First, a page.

ARC Review: Mermaid Moon by Susann Cokal


Sanna is a mermaid – but she is only half seavish. The night of her birth, a sea-witch cast a spell that made Sanna’s people, including her landish mother, forget how and where she was born. Now Sanna is sixteen and an outsider in the seavish matriarchy, and she is determined to find her mother and learn who she is. She apprentices herself to the witch to learn the magic of making and unmaking, and with a new pair of legs and a quest to complete for her teacher, she follows a clue that leads her ashore on the Thirty-Seven Dark Islands. There, as her fellow mermaids wait in the sea, Sanna stumbles into a wall of white roses thirsty for blood, a hardscrabble people hungry for miracles, and a baroness who will do anything to live forever.

My Review:

*Some Spoilers Ahead*

Mermaid Moon is a very loose retelling of The Little Mermaid mixed with subtle elements from other fairy tales. It is about a young mermaid named Sanna, who is half landish and half seavish. To find her landish mother who she has been cursed to forget, Sanna becomes the apprentice of a magical witch who teaches her how to transform her tail into legs, thus allowing her to journey across both worlds.

The first half of this book was rather odd. In Chapter One, we’re thrown into the book with practically no exposition at all, save the brief prologue that explains Sanna’s birth and how a spell was cast so her people and her mother would forget about said event. We know that Sanna is on a quest to find her mother, but we’re not sure how or why she plans to do that. Later in the story, background information is indeed provided that clears up any confusion, but it comes in the unfortunate form of info dumps. We’re given tediously long descriptions of who Sanna is, her past, and how she will journey across the land to find her mother. I feel like the first half of the story was way longer than necessary, and if compressed, could have eliminated a hundred pages or so of the book. By all means, I’m glad that the author wasn’t vague or dull in her set-up of the plot, but it did, unfortunately, come with the cost of my boredom.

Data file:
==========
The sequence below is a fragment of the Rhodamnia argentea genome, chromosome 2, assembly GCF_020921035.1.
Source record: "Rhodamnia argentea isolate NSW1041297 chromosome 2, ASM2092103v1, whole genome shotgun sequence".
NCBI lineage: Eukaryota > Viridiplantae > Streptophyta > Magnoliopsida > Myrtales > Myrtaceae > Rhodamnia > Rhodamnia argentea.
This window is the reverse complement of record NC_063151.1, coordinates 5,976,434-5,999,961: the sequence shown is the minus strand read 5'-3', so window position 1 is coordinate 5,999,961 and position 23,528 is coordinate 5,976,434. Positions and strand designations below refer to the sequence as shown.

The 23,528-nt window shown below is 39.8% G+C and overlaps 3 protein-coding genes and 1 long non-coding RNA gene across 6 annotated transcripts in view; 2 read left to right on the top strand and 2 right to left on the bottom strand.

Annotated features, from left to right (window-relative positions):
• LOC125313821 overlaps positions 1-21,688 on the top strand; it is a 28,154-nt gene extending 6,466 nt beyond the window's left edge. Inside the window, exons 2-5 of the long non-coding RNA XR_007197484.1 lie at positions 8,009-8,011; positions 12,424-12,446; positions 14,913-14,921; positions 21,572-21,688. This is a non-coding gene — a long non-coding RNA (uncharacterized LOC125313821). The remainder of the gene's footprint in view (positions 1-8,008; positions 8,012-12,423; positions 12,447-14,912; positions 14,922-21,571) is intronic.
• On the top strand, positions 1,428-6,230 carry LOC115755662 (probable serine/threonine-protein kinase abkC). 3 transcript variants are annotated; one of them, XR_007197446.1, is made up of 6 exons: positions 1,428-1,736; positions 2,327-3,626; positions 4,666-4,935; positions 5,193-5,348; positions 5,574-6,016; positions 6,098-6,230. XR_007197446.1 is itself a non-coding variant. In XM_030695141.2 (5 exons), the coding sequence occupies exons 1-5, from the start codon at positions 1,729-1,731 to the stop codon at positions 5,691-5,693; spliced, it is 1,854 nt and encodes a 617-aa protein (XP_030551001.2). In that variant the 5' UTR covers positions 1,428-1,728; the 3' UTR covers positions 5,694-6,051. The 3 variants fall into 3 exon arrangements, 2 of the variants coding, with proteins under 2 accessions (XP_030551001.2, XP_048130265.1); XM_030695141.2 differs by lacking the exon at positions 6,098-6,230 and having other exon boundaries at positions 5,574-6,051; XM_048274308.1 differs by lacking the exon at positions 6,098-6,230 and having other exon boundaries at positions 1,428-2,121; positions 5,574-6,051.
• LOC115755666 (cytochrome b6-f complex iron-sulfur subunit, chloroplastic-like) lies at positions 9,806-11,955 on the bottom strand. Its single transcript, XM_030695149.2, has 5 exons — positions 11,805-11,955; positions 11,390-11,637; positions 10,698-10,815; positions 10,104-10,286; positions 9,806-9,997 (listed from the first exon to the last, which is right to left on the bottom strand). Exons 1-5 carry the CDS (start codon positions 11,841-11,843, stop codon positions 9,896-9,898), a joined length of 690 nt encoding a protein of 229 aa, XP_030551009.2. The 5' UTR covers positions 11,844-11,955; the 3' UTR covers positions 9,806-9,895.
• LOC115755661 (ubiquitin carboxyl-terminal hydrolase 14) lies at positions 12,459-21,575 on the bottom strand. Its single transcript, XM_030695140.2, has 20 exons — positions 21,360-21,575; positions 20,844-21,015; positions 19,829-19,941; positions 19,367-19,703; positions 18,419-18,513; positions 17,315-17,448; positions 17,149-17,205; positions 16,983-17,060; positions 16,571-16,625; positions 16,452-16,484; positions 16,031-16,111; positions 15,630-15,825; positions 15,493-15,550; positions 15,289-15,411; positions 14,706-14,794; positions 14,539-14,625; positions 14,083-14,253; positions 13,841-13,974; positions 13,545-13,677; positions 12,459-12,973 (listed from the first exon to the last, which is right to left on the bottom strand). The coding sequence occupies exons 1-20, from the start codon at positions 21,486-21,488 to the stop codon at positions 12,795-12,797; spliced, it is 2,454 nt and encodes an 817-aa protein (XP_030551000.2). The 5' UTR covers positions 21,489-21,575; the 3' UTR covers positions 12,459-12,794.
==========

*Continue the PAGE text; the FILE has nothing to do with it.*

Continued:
What was vague, however, was this book’s world-building. Some aspects of it, at least. The main events of the story take place in the Thirty Seven Islands, a place that, to my knowledge, does not exist in the real world. But references are made to several European countries, such as France, Scotland, and even Ancient Rome. This leads me to believe that the book is set in some part of Europe, perhaps. Though the setting is based off of historical geography, there are many fantastical elements to the world, including the existence of mer-folk, which are known as the seavish. I was a bit confused when it came to the relationship between the landish and the seavish… It is established that the two peoples have some sort of trading system, but we’re given no further information explaining how that actually works. Since the landish and seavish trade with one another, you’d assume that they have a good relationship. But in the book, the mermaids discuss their fears of being caught and assaulted by landish men, which makes me wonder if their relationship is so great after all. I was just rather confused, and would have liked it if the author had cleared this aspect of the world up as the story was told.

The plot definitely picked up in the second half of the book. As the events unfold, we get closer and closer to the very exciting climax. Susann Cokal’s writing style is utterly bewitching, and it kept me invested in the story as it continued to progress. My only complaint is that I felt like the plot tended to stray from Sanna’s main goal to find her mother. Since that was set up to be the main focus of the plot, I was confused when that was hardly mentioned in the bulk of the book. Not only that, but at the end of the story when Sanna does find her mother, it seems rushed and lacking build-up.

Speaking of Sanna, though, I enjoyed her character a lot. She was smart and independent, and her character arc did not depend on being in a romantic relationship. She doesn’t really stand out amongst other female protagonists in YA, making her a somewhat forgettable character, but I appreciated her strength, determination, and kindness.

Taking everything into consideration, I’m glad I read Mermaid Moon, though there are definitely some things about it that knocked off a few stars from my rating. Susann Cokal’s writing is remarkably beautiful, and I hope to read more of her work in the future!

Final Rating:

File:2.5 stars.svg - Wikimedia Commons




2 thoughts on “ARC Review: Mermaid Moon by Susann Cokal

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